Editorial: Growing up in the Shadow of 9/11


One World Trade Center (formerly known as the Freedom Tower) at Ground Zero is lit up red, white and blue for the 10th Anniversary of 9-11, as it is seen with the Statue of Liberty in New York, Friday, September 9, 2011. After it’s expected completion in 2013, it will be the tallest building in the United States standing at 1,776 feet.

By Nicole Kaauamo, Sports co-editor

Today marks the 10th anniversary of 9/11/01. While the events of that day were terrible, is the legacy even worse?

The attacks on the World Trade Center in New York and the Pentagon in Virginia began a new era of tight national security. From the USA Patriot Act of 2001, the centralization of airport security under the Transportaion Security Administration, the passage of the Homeland Security Act of 2002 and the formation of the Department of Homeland Security in 2003, I think that we can all agree that we’ve been living in the shadow of the events of September 11, 2001.

In Civil Beat’s Growing Up in the Shadow of 9/11 press conference, representatives of the American Civil Liberties Union, the Federal Bureau of Investigation and the University of Hawa’i William S. Richardson School of Law discussed how American policy and lives have changed in the last ten years.

One of the things that was said was that our safety is something that is questionable, not guaranteed. I think that was one of the lessons that America learned on that day. As much as our government may try to protect us by passing laws, hiring more officials, forming new departments, deploying troops, and searching my backpack at the airport, our safety is not guaranteed. I don’t think I’m the only one who’s worried about that.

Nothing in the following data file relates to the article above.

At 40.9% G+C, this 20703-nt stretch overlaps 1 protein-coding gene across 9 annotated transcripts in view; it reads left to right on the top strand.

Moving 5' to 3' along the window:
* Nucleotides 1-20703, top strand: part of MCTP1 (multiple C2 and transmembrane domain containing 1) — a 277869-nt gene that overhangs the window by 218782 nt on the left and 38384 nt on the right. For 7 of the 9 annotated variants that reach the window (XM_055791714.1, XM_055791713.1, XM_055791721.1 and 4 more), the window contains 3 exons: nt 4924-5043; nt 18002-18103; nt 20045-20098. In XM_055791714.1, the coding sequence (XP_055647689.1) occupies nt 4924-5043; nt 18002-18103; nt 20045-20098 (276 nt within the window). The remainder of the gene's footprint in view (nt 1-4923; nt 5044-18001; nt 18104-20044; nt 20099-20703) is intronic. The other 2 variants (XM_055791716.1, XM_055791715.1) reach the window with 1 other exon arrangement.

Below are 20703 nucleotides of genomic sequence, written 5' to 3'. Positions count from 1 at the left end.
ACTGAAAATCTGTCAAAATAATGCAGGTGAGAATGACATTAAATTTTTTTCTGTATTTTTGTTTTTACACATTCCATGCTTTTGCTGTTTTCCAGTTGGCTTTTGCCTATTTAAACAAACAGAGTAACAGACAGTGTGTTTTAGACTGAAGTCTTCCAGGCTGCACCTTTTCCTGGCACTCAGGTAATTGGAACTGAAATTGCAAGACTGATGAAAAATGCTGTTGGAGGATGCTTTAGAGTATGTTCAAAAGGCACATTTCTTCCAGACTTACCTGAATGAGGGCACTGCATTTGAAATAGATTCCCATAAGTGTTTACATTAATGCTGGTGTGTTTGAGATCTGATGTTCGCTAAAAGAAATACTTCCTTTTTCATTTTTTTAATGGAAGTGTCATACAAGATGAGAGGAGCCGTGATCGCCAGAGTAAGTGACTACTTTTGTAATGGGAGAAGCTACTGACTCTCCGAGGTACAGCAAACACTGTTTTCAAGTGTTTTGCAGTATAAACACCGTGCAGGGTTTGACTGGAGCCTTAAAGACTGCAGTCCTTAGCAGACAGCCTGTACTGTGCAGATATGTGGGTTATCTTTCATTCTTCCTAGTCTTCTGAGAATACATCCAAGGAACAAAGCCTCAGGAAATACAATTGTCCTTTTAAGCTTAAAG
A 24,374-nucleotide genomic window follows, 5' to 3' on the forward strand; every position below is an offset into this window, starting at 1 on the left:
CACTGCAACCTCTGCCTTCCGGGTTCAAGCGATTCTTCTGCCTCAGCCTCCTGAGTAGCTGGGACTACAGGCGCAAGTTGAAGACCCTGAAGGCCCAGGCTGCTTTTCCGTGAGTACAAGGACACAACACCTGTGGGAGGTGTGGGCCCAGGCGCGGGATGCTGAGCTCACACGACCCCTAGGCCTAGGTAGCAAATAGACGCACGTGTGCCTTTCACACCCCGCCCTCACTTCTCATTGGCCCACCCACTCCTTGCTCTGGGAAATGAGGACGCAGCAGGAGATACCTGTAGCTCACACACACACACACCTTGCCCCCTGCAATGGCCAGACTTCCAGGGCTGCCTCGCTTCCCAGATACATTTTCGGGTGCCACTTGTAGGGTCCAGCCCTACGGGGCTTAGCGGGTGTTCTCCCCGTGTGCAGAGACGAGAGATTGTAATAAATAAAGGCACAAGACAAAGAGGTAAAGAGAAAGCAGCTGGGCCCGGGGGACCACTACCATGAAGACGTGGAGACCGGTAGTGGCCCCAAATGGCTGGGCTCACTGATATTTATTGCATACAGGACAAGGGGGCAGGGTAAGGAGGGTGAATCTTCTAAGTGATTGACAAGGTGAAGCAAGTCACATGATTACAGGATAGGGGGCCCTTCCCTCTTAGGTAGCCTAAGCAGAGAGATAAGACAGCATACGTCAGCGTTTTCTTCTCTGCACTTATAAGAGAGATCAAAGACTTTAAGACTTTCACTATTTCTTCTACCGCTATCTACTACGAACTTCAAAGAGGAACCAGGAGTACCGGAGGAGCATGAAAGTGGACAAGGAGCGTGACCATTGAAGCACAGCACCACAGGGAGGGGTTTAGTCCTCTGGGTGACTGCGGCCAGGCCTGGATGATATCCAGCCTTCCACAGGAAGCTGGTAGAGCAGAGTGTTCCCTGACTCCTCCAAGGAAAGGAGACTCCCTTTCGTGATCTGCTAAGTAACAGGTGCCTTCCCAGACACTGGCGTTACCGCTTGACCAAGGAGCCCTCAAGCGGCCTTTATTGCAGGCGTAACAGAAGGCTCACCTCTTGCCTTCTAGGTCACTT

As a country, we’ve made enemies. There’s no doubt about that. But some of the actions taken by U.S. officials to keep us safe from a potential repeat of 9/11, have, instead, made us feel less free.

The Fourth Amendment of the U.S. Constitution states: “The right of the people to be secure in their persons, houses, papers, and effects, against unreasonable searches and seizures, shall not be violated.”

Since 9/11/01, I say that our fourth amendment rights have definitely been tested.

Though many things were discussed at the press confterence, I will stick with the one thing that most of us have had the most experience with – air travel.

Everybody knows how much more difficult travel has become.  Taking off your shoes, belts, jackets, and jewelry; submitting to full-body x-rays and extensive patdowns; riding airplanes with armed pilots and air marshalls; and being treated like cattle by gate and flight attendants who are on the constant lookout for terrorists has made air travel miserable.

TSA representatives are empowered by law to search you whenever they deem appropriate, that is, when they suspect that you are currently committing a crime or they reasonably suspect that you are about to.

No, cancel that. They are empowered to search you completely at random to avoid charges of racial profiling.